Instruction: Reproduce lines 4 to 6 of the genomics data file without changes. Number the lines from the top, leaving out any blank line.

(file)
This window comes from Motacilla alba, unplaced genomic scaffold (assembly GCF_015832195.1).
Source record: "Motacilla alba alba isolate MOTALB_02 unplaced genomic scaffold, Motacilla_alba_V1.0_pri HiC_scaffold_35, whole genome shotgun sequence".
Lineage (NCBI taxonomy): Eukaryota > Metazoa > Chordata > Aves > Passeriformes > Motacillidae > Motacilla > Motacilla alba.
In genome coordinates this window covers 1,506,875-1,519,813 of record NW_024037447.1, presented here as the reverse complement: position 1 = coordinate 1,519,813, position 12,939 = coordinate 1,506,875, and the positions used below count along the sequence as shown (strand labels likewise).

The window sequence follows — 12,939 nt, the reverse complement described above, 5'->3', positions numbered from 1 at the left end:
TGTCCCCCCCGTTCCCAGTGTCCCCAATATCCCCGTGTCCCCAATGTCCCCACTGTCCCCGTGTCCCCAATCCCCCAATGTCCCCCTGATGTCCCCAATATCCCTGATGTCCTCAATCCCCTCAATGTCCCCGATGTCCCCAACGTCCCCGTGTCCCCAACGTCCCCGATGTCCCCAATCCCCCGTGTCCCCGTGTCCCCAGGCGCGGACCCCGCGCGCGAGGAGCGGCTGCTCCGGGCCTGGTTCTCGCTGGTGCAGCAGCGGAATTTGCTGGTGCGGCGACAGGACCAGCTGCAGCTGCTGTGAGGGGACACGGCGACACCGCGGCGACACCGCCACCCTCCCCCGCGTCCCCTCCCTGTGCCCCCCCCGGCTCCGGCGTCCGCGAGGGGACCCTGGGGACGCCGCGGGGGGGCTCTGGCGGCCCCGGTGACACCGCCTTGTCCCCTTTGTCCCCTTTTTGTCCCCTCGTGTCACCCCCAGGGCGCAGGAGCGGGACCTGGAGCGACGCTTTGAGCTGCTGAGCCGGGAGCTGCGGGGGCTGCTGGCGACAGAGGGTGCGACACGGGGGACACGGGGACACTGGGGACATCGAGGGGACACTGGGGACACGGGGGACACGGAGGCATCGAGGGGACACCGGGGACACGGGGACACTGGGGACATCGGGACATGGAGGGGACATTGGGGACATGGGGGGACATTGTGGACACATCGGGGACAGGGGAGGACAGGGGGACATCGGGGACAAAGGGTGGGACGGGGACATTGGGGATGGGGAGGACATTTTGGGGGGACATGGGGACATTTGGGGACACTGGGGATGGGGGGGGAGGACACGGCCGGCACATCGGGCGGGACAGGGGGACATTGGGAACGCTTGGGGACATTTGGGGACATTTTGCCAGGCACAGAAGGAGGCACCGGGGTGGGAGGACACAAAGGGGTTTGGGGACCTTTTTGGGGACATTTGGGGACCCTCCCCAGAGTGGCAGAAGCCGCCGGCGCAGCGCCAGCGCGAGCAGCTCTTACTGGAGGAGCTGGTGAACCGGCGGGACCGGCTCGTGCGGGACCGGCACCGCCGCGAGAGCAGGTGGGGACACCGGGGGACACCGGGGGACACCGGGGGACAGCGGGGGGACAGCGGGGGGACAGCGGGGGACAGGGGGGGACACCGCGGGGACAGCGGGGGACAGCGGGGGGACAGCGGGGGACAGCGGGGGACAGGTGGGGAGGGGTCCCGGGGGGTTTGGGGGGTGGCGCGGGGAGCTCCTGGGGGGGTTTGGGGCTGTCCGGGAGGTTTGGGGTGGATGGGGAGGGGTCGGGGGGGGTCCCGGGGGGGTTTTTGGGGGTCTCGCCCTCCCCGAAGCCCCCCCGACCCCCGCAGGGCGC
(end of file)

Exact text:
In genome coordinates this window covers 1,506,875-1,519,813 of record NW_024037447.1, presented here as the reverse complement: position 1 = coordinate 1,519,813, position 12,939 = coordinate 1,506,875, and the positions used below count along the sequence as shown (strand labels likewise).

The window sequence follows — 12,939 nt, the reverse complement described above, 5'->3', positions numbered from 1 at the left end:
TGTCCCCCCCGTTCCCAGTGTCCCCAATATCCCCGTGTCCCCAATGTCCCCACTGTCCCCGTGTCCCCAATCCCCCAATGTCCCCCTGATGTCCCCAATATCCCTGATGTCCTCAATCCCCTCAATGTCCCCGATGTCCCCAACGTCCCCGTGTCCCCAACGTCCCCGATGTCCCCAATCCCCCGTGTCCCCGTGTCCCCAGGCGCGGACCCCGCGCGCGAGGAGCGGCTGCTCCGGGCCTGGTTCTCGCTGGTGCAGCAGCGGAATTTGCTGGTGCGGCGACAGGACCAGCTGCAGCTGCTGTGAGGGGACACGGCGACACCGCGGCGACACCGCCACCCTCCCCCGCGTCCCCTCCCTGTGCCCCCCCCGGCTCCGGCGTCCGCGAGGGGACCCTGGGGACGCCGCGGGGGGGCTCTGGCGGCCCCGGTGACACCGCCTTGTCCCCTTTGTCCCCTTTTTGTCCCCTCGTGTCACCCCCAGGGCGCAGGAGCGGGACCTGGAGCGACGCTTTGAGCTGCTGAGCCGGGAGCTGCGGGGGCTGCTGGCGACAGAGGGTGCGACACGGGGGACACGGGGACACTGGGGACATCGAGGGGACACTGGGGACACGGGGGACACGGAGGCATCGAGGGGACACCGGGGACACGGGGACACTGGGGACATCGGGACATGGAGGGGACATTGGGGACATGGGGGGACATTGTGGACACATCGGGGACAGGGGAGGACAGGGGGACATCGGGGACAAAGGGTGGGACGGGGACATTGGGGATGGGGAGGACATTTTGGGGGGACATGGGGACATTTGGGGACACTGGGGATGGGGGGGGAGGACACGGCCGGCACATCGGGCGGGACAGGGGGACATTGGGAACGCTTGGGGACATTTGGGGACATTTTGCCAGGCACAGAAGGAGGCACCGGGGTGGGAGGACACAAAGGGGTTTGGGGACCTTTTTGGGGACATTTGGGGACCCTCCCCAGAGTGGCAGAAGCCGCCGGCGCAGCGCCAGCGCGAGCAGCTCTTACTGGAGGAGCTGGTGAACCGGCGGGACCGGCTCGTGCGGGACCGGCACCGCCGCGAGAGCAGGTGGGGACACCGGGGGACACCGGGGGACACCGGGGGACAGCGGGGGGACAGCGGGGGGACAGCGGGGGACAGGGGGGGACACCGCGGGGACAGCGGGGGACAGCGGGGGGACAGCGGGGGACAGCGGGGGACAGGTGGGGAGGGGTCCCGGGGGGTTTGGGGGGTGGCGCGGGGAGCTCCTGGGGGGGTTTGGGGCTGTCCGGGAGGTTTGGGGTGGATGGGGAGGGGTCGGGGGGGGTCCCGGGGGGGTTTTTGGGGGTCTCGCCCTCCCCGAAGCCCCCCCGACCCCCGCAGGGCGC